I teach seventh and eighth graders. I asked my students what they thought the purpose of our class is . . . this is what I got:
“ We are here not only to learn about others’ stories, but also [to learn] how to write our own.”
Education is the key to empowerment – that’s why slave owners in the South forbade literacy among slaves; that’s why the Taliban forbade the educating of girls; that’s why I am a teacher of his- and her-story. Access to information coupled with expectations of success and responsibility to succeed both allow and motivate children to improve themselves and the world we live in.
Greg Mortenson understands this necessity, too, though he’s too old for my class. He is writing the stories of thousands of boys and girls in Pakistan and Afghanistan, an area of the world that we as Americans only pay irritated attention to when we pay attention at all. Better said, he is helping them to write their own stories.
His book, Three Cups of Tea, should be the next book you read. Period.
Those of us fortunate enough to have internet access, to learn our letters indoors, to be taught, and who can conceive of a world beyond our immediate dwelling because we’ve been shown that it is here have a responsibility to make those gifts a reality for each person on this earth. It is our responsibility to lift up our fellows, to insure that none of us lives in squalor, in poverty, in ignorance.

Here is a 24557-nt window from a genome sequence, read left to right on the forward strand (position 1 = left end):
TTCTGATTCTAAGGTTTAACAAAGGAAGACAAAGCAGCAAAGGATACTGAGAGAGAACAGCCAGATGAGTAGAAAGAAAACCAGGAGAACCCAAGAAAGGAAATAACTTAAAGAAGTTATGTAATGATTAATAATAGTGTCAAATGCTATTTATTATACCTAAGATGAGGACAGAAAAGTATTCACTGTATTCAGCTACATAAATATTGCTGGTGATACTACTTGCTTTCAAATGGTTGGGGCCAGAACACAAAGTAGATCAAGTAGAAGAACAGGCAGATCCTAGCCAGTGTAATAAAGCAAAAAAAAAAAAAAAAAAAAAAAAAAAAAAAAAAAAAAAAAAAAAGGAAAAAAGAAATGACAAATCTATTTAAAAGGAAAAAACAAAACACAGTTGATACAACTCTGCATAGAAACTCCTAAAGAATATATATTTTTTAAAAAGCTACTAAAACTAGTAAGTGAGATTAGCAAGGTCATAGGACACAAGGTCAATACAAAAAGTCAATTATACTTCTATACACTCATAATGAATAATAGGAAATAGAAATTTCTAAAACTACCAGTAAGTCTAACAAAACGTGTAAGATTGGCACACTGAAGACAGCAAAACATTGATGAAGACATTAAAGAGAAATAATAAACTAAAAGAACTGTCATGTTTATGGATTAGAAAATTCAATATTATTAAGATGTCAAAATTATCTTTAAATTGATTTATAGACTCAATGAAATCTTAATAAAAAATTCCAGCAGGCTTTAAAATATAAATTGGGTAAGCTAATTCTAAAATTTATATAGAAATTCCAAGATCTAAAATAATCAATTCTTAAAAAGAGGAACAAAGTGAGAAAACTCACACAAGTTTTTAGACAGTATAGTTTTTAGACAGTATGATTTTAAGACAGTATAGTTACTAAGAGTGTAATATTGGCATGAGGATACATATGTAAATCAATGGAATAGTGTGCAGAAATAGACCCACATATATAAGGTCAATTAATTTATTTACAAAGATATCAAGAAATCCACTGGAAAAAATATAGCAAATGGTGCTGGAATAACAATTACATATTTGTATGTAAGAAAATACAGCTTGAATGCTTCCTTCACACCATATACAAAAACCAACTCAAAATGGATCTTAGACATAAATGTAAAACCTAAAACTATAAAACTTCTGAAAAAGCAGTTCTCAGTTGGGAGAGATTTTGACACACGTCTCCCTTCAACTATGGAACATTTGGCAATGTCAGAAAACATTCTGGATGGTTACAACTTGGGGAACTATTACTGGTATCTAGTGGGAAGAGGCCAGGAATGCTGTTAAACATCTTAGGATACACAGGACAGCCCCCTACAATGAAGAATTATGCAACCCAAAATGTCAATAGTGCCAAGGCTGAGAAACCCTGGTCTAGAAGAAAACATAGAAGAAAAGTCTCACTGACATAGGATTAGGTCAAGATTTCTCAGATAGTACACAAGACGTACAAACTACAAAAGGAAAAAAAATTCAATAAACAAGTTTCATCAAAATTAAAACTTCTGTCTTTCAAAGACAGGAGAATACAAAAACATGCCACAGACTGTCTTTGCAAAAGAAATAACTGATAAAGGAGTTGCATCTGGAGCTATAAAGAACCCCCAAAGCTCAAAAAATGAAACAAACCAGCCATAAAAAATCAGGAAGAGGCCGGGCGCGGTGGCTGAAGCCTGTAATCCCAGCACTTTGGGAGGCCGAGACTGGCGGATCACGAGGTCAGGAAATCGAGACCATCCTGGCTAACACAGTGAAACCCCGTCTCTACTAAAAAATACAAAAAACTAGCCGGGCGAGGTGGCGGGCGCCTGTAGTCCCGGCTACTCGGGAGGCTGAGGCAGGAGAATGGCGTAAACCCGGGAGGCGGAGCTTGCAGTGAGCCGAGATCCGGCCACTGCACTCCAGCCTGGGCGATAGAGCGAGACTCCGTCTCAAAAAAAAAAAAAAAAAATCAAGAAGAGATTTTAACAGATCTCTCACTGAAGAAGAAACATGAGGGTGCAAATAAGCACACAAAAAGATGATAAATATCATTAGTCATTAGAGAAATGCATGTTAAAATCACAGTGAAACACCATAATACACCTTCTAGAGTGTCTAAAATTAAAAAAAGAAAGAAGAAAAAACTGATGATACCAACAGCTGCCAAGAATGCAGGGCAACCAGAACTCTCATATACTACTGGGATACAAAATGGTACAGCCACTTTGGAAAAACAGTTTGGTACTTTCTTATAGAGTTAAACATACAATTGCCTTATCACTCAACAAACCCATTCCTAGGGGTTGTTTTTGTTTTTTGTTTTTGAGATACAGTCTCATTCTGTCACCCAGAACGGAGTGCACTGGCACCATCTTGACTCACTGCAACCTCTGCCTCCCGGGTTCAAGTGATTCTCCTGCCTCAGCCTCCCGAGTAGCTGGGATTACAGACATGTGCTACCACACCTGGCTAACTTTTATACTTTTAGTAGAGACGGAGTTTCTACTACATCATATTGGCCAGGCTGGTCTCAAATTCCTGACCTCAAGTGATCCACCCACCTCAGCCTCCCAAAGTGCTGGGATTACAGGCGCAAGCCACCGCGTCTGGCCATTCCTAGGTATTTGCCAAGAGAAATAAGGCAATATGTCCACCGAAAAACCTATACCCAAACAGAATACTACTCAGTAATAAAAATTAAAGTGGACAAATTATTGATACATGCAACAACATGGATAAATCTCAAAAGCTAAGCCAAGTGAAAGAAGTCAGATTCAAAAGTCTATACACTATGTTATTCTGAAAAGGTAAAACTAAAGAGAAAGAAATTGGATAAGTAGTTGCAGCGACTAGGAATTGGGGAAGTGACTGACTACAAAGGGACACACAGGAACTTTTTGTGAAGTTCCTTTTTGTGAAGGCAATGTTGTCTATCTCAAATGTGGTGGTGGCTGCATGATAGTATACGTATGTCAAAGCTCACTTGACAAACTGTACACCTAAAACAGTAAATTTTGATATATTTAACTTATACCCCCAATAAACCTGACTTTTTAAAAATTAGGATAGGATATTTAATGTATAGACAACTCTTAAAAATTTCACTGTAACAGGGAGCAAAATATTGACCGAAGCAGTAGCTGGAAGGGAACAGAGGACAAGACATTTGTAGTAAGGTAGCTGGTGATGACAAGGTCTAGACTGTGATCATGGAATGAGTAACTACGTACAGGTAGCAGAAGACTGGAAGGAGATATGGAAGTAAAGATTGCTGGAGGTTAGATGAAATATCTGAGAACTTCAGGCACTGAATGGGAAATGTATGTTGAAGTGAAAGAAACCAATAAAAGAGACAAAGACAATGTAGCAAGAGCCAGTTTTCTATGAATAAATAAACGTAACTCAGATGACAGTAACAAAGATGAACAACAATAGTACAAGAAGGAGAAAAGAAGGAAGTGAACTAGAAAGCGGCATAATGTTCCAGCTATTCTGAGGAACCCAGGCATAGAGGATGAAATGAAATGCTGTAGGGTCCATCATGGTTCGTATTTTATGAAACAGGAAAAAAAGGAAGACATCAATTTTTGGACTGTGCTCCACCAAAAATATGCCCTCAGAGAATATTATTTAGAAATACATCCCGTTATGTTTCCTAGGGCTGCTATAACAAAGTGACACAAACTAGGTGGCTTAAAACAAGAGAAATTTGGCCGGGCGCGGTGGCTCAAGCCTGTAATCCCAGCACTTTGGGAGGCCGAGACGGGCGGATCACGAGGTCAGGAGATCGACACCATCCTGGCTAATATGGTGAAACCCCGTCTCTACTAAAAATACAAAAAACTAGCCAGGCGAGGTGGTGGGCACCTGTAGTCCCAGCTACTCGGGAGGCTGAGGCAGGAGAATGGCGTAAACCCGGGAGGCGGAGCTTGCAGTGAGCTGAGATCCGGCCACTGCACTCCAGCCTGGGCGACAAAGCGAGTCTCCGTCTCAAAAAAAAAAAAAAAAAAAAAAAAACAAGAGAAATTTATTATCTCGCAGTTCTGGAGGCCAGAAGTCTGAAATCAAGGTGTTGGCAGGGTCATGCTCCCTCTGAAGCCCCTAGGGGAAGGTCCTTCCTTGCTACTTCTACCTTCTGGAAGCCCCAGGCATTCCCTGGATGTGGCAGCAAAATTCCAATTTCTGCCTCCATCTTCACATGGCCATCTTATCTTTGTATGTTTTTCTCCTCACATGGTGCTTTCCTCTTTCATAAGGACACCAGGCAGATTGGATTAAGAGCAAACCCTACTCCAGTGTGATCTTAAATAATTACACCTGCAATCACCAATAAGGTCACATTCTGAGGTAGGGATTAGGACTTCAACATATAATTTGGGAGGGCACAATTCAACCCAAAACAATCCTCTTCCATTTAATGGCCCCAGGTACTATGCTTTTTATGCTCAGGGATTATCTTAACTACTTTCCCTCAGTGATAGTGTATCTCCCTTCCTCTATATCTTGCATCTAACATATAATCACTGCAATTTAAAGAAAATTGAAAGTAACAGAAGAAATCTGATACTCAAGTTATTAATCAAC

“From those to whom much has been given, much is expected.”
“Dr. Greg” is giving life to that message, is giving a foundation and walls and roofs to those words. The translation of that spirit into physical acts is usually where human beings fall short. The words are said, but the body doesn’t move to make them incarnate. Greg Mortenson is making them real.
There are many people I look to for inspiration – Mohandas Gandhi, Martin Luther King, Jr., Barack Obama.
I’ve just added one more, because Greg Mortenson and his mission are my cup of tea.